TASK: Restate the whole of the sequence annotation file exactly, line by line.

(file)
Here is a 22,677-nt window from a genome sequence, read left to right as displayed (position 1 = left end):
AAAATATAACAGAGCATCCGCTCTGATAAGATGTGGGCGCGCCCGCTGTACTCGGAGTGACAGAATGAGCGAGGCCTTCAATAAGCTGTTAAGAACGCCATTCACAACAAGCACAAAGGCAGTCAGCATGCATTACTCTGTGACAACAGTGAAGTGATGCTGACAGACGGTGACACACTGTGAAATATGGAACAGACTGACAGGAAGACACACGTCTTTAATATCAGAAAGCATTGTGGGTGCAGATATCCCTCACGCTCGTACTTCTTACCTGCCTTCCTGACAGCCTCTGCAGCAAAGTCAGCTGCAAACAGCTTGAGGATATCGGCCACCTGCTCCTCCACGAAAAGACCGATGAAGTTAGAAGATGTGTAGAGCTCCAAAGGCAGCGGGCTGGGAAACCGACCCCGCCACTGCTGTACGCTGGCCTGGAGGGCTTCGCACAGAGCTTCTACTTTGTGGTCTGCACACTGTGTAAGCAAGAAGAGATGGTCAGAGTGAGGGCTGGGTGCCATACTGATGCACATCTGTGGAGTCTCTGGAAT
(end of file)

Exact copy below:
Here is a 22,677-nt window from a genome sequence, read left to right as displayed (position 1 = left end):
AAAATATAACAGAGCATCCGCTCTGATAAGATGTGGGCGCGCCCGCTGTACTCGGAGTGACAGAATGAGCGAGGCCTTCAATAAGCTGTTAAGAACGCCATTCACAACAAGCACAAAGGCAGTCAGCATGCATTACTCTGTGACAACAGTGAAGTGATGCTGACAGACGGTGACACACTGTGAAATATGGAACAGACTGACAGGAAGACACACGTCTTTAATATCAGAAAGCATTGTGGGTGCAGATATCCCTCACGCTCGTACTTCTTACCTGCCTTCCTGACAGCCTCTGCAGCAAAGTCAGCTGCAAACAGCTTGAGGATATCGGCCACCTGCTCCTCCACGAAAAGACCGATGAAGTTAGAAGATGTGTAGAGCTCCAAAGGCAGCGGGCTGGGAAACCGACCCCGCCACTGCTGTACGCTGGCCTGGAGGGCTTCGCACAGAGCTTCTACTTTGTGGTCTGCACACTGTGTAAGCAAGAAGAGATGGTCAGAGTGAGGGCTGGGTGCCATACTGATGCACATCTGTGGAGTCTCTGGAAT